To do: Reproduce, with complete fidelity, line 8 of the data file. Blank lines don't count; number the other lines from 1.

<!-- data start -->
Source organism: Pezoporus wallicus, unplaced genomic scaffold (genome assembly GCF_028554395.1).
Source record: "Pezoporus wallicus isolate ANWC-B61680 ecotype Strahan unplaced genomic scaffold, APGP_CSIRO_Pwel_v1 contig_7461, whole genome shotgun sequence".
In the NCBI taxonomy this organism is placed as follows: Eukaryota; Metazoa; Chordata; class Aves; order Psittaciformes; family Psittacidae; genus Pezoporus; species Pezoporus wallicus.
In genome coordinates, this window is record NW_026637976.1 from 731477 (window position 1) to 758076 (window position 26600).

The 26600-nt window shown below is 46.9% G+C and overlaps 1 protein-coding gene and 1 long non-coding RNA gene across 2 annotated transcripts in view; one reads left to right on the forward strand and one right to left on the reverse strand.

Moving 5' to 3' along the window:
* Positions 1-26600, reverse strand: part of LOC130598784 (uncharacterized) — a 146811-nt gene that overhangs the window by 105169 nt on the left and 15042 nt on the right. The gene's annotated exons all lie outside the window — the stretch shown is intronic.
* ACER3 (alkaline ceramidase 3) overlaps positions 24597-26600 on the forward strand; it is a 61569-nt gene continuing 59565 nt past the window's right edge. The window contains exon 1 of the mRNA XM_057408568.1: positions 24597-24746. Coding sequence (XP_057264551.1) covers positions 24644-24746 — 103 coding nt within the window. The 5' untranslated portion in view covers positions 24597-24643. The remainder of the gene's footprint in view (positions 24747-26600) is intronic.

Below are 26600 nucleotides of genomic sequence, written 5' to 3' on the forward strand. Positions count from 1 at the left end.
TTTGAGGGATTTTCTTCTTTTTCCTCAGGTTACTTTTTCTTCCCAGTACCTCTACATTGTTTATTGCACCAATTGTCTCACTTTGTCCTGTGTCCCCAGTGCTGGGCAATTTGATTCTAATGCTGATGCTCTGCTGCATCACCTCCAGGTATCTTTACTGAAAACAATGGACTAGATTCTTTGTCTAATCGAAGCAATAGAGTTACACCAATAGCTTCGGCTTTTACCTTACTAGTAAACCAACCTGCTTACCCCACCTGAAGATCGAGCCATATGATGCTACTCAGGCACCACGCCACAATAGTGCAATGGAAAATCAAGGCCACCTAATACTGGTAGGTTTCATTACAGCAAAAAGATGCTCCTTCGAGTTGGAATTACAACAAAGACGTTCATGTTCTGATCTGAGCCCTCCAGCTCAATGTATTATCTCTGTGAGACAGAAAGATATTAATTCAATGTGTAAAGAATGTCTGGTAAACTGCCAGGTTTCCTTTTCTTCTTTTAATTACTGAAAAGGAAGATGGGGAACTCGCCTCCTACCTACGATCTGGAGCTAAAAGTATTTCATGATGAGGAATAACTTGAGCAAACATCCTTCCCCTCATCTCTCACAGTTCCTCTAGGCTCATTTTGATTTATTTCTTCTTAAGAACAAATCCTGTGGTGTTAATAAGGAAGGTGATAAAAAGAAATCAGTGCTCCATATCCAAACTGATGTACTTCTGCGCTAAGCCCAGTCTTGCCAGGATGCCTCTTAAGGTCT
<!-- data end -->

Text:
* ACER3 (alkaline ceramidase 3) overlaps positions 24597-26600 on the forward strand; it is a 61569-nt gene continuing 59565 nt past the window's right edge. The window contains exon 1 of the mRNA XM_057408568.1: positions 24597-24746. Coding sequence (XP_057264551.1) covers positions 24644-24746 — 103 coding nt within the window. The 5' untranslated portion in view covers positions 24597-24643. The remainder of the gene's footprint in view (positions 24747-26600) is intronic.